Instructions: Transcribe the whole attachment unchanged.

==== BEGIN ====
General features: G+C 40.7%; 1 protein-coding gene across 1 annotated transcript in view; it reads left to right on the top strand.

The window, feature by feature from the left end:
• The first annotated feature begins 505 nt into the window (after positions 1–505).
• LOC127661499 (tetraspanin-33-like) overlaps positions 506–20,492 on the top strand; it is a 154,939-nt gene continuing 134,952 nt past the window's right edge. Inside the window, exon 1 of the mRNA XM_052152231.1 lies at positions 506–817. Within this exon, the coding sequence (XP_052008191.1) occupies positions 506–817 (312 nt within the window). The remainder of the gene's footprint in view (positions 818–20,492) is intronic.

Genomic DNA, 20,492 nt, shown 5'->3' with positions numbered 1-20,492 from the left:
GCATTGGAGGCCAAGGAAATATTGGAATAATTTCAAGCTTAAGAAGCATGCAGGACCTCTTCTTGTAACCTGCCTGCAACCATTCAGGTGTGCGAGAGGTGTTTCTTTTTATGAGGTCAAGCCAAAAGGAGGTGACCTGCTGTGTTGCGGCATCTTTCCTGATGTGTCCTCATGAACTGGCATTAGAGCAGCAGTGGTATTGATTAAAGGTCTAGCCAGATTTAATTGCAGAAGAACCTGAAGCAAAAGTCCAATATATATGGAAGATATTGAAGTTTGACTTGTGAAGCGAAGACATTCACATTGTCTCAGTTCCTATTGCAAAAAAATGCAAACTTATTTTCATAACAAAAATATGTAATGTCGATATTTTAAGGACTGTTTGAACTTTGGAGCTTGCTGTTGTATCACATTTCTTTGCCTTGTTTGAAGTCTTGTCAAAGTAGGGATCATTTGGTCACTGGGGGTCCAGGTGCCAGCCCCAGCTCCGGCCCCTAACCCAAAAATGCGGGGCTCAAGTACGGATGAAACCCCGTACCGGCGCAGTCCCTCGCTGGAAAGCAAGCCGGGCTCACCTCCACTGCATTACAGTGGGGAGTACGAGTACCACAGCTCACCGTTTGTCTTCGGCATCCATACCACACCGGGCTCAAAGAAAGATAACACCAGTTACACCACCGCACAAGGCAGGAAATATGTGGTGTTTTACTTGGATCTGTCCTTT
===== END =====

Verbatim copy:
General features: G+C 40.7%; 1 protein-coding gene across 1 annotated transcript in view; it reads left to right on the top strand.

The window, feature by feature from the left end:
• The first annotated feature begins 505 nt into the window (after positions 1–505).
• LOC127661499 (tetraspanin-33-like) overlaps positions 506–20,492 on the top strand; it is a 154,939-nt gene continuing 134,952 nt past the window's right edge. Inside the window, exon 1 of the mRNA XM_052152231.1 lies at positions 506–817. Within this exon, the coding sequence (XP_052008191.1) occupies positions 506–817 (312 nt within the window). The remainder of the gene's footprint in view (positions 818–20,492) is intronic.

Genomic DNA, 20,492 nt, shown 5'->3' with positions numbered 1-20,492 from the left:
GCATTGGAGGCCAAGGAAATATTGGAATAATTTCAAGCTTAAGAAGCATGCAGGACCTCTTCTTGTAACCTGCCTGCAACCATTCAGGTGTGCGAGAGGTGTTTCTTTTTATGAGGTCAAGCCAAAAGGAGGTGACCTGCTGTGTTGCGGCATCTTTCCTGATGTGTCCTCATGAACTGGCATTAGAGCAGCAGTGGTATTGATTAAAGGTCTAGCCAGATTTAATTGCAGAAGAACCTGAAGCAAAAGTCCAATATATATGGAAGATATTGAAGTTTGACTTGTGAAGCGAAGACATTCACATTGTCTCAGTTCCTATTGCAAAAAAATGCAAACTTATTTTCATAACAAAAATATGTAATGTCGATATTTTAAGGACTGTTTGAACTTTGGAGCTTGCTGTTGTATCACATTTCTTTGCCTTGTTTGAAGTCTTGTCAAAGTAGGGATCATTTGGTCACTGGGGGTCCAGGTGCCAGCCCCAGCTCCGGCCCCTAACCCAAAAATGCGGGGCTCAAGTACGGATGAAACCCCGTACCGGCGCAGTCCCTCGCTGGAAAGCAAGCCGGGCTCACCTCCACTGCATTACAGTGGGGAGTACGAGTACCACAGCTCACCGTTTGTCTTCGGCATCCATACCACACCGGGCTCAAAGAAAGATAACACCAGTTACACCACCGCACAAGGCAGGAAATATGTGGTGTTTTACTTGGATCTGTCCTTT